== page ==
Starting in 1998, students at John Adams and Truman Middle Schools in Albuquerque were issued mandatory uniforms (Vanderklis, 1999). Less than six months later, both schools experienced a significant improvement in student conduct from the previous year. At John Adams Middle School, discipline referrals fell from 1,565 during the first semester of the previous year to 405. At Truman, referrals dropped from 1,139 to 850.
Isaacson (1998) compared two middle schools in Charleston County, S.C (Vanderklis, 1999). One school had a mandatory uniform policy, while the other did not. A survey of more than 300 sixth to eighth graders said that uniformed students expressed pride and earned higher scores in performance tests. Discipline referrals from the uniformed schools were down 51% from the previous year without uniforms. The middle school without a uniform requirement had more discipline referrals, less school pride, and lost 13 students who decided to attend the out-of-district school that had a uniform policy in place.
In another study, Caruso (1996) and Padgett (1998)discovered that about half of Chicago's 553 public schools, which have a total enrollment of 410,000 students, already required uniforms and many had reported decreases in school violence as a result (Vanderklis, 1999).
More and more schools are following the Long Beach example to mandate school uniforms (Dowling-Sendor, 2002). The White House Manual on School Uniforms suggested that several schools with mandatory uniform policies have shown subsequent decreases in school violence and truancy and increases in positive student behavior (California School News, 1997).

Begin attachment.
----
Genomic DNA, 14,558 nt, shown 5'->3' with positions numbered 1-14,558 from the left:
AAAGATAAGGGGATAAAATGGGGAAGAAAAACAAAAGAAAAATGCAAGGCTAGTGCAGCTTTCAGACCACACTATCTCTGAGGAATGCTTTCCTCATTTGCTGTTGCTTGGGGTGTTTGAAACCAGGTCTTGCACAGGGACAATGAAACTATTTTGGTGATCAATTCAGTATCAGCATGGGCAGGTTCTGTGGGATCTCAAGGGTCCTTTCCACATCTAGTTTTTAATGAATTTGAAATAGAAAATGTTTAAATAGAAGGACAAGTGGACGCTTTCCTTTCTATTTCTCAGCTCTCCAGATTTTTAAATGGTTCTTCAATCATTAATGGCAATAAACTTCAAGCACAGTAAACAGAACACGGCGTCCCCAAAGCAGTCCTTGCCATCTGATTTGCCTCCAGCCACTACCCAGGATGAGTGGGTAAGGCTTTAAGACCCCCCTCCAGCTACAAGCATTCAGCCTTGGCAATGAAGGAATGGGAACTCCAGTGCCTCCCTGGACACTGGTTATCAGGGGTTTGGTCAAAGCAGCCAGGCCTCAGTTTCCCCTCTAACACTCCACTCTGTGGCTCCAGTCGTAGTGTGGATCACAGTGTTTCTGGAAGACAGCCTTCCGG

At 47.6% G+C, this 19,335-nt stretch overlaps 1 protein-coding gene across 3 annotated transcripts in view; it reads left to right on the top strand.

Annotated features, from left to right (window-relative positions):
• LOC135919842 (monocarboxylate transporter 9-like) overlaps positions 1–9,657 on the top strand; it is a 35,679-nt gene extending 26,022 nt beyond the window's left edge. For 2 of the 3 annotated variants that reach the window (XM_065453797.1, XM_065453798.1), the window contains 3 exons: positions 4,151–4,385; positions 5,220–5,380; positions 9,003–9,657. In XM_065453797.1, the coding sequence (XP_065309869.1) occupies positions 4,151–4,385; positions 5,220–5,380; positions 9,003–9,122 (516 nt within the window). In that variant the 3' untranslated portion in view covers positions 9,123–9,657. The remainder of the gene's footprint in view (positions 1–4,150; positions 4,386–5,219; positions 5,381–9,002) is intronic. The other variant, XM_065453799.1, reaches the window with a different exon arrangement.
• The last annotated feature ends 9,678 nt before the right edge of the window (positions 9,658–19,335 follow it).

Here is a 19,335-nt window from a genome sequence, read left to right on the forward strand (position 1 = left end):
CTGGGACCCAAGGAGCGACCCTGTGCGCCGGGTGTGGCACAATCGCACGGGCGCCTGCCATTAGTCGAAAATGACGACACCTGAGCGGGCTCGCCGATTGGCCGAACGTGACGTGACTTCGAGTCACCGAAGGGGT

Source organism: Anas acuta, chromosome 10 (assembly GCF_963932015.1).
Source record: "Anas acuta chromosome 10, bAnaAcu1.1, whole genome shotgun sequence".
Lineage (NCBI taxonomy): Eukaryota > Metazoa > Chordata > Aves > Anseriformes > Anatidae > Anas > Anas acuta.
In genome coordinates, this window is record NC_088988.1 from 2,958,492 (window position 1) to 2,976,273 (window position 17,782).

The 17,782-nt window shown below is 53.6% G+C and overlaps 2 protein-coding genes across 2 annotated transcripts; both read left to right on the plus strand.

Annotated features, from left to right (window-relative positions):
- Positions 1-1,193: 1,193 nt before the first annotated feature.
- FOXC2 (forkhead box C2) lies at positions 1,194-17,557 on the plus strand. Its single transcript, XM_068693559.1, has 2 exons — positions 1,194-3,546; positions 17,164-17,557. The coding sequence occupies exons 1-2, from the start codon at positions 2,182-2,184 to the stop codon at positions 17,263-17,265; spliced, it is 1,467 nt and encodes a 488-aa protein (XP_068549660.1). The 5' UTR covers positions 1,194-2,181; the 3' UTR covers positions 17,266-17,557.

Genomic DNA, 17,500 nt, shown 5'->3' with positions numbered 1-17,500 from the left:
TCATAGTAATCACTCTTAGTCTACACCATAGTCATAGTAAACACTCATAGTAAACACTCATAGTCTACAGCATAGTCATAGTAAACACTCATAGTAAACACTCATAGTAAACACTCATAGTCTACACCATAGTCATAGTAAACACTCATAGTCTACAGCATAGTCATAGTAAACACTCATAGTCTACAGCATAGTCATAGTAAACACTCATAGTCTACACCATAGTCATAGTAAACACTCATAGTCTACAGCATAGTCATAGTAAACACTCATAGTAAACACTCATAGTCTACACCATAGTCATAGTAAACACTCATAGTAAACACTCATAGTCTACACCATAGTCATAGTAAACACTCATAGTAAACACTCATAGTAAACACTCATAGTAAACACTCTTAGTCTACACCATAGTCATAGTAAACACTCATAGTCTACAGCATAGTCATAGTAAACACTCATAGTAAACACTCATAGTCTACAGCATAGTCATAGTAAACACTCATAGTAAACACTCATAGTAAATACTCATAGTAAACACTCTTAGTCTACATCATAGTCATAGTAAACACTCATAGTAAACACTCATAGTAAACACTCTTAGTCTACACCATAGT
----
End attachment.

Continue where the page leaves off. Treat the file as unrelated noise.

One of the main research questions associated with this paper is whether school uniforms can resolve the problem of school violence (Vanderklis, 1999). It is not likely that they can single-handedly correct this problem. However, it appears that they will certainly help. School uniforms do not represent a universal remedy for all society's problems. The main purpose of a uniform is to set forth and encourage a common commitment, a common resolve that inspires the individual to act as a member of a group. For this reason, uniforms are used in the military, in restaurants, and in sports.
Brown (1998) said that after 35 years in the public schools, he did not believe that uniforms would affect behavior, but they do (Vanderklis, 1999). His children are behaving so much better. He had to see it to believe it.
This study will use convenience sample. It will involve data from students surveyed in 12 research studies. Students from grades K-12 will be considered.
This paper will use results of various studies to measure the impact of wearing school uniforms on student behavior, school violence and school pride.
Youth violence is getting worse and worse (Jones, 2000). In schools across the United States, students are carrying more guns,…[continue]